The show had an uncertain start in the ratings and was almost cancelled, but fared better when it was moved from Wednesday to Thursday nights. In the show's middle seasons, Fabares sang what became a #1 teen pop hit "Johnny Angel", and Petersen had above average success with the song "My Dad", also introduced during the course of the series.

The Donna Reed Show was one of television's top 25 shows in 1963-1964. Reed was repeatedly nominated for Emmy Awards between 1959 and 1962, and won a Golden Globe as Best Female TV Star in 1963. She eventually grew tired of the work-a-day grind involved in the program, and it was cancelled in 1966 after 275 episodes.

The series was sponsored by Campbell Soup Company, with Johnson & Johnson as the principal alternate sponsor (succeeded in the fall of 1963 by The Singer Company).[2] Following first-run, the show entered daytime reruns on ABC and then syndication on Nick at Nite and TVLand for several years. The first five seasons have been released on DVD.

Reed's character, Donna Stone, is a loving mother and wife, but also a strong woman, an active participant in her community, a woman with feelings and a sense of humor. According to many of Reed's friends and family, Reed shared many similarities to the character that she portrayed on screen, implying that the fictional Donna Stone was a near-identical copy of Reed herself.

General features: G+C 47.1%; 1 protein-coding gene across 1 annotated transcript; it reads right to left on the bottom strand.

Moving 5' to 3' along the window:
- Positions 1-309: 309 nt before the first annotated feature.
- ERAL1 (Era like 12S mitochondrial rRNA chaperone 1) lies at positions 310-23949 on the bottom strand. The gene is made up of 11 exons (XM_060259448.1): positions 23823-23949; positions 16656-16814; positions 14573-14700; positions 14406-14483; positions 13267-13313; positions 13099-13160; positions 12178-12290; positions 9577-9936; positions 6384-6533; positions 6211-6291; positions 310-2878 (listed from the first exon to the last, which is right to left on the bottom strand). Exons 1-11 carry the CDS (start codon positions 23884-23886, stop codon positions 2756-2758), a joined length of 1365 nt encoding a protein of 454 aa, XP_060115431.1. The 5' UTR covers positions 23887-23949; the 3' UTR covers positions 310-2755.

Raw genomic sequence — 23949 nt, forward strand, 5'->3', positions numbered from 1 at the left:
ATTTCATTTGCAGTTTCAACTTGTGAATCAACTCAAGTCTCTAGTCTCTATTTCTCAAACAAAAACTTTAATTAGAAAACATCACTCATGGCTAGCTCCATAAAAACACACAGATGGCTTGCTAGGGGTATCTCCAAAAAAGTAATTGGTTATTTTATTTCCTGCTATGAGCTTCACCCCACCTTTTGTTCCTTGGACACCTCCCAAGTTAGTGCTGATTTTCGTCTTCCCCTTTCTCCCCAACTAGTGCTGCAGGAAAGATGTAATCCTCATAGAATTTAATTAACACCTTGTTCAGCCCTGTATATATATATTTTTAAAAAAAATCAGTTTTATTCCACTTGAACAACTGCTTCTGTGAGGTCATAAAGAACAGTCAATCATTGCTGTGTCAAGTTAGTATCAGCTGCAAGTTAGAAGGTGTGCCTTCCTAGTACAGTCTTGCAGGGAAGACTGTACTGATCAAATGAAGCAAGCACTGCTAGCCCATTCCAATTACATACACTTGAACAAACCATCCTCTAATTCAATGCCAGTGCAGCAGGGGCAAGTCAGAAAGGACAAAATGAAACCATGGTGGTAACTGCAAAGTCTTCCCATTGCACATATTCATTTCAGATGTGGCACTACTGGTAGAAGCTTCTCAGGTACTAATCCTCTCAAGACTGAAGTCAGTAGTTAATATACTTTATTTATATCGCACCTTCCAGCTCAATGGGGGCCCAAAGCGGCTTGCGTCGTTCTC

In a 2008 interview, Paul Petersen (Jeff Stone) stated, "[The Donna Reed Show] depicts a better time and place. It has a sort of level of intelligence and professionalism that is sadly lacking in current entertainment products. The messages it sent out were positive and uplifting. The folks you saw were likable, the family was fun, the situations were familiar to people. It provided 22-and-a-half-minutes of moral instructions and advice on how to deal with the little dilemmas of life. Jeff and Mary and their friends had all the same problems that real kids in high school did." Petersen continued, "That's what the show was really about, the importance of family. That's where life's lessons are transmitted, generation to generation. There's a certain way in which these are transmitted, with love and affection."[3]

Plot[edit]

Episodes revolve around the lightweight and humorous sorts of situations and problems a middle-class family experienced in the late 1950s and the early 1960s set in fictional Hilldale, state never mentioned.

Donna, for example, would sometimes find herself swamped with the demands of community theatricals and charity drives; Mary had problems juggling boyfriends and finding dresses to wear to one party or another; and Jeff was often caught in situations appropriate to his age and gender such as joining a secret boys' club, avoiding love-smitten classmates, or bidding at auction on an old football uniform.

Alex was the family's Rock of Gibraltar, but often found himself in situations that tested his patience: in one episode, Donna volunteered him as the judge of a baby contest, and, in another episode, Mary insisted her gawky, geeky boyfriend was the spitting image of her father. Very occasionally eccentric relatives would descend on the Stones to complicate the household situation.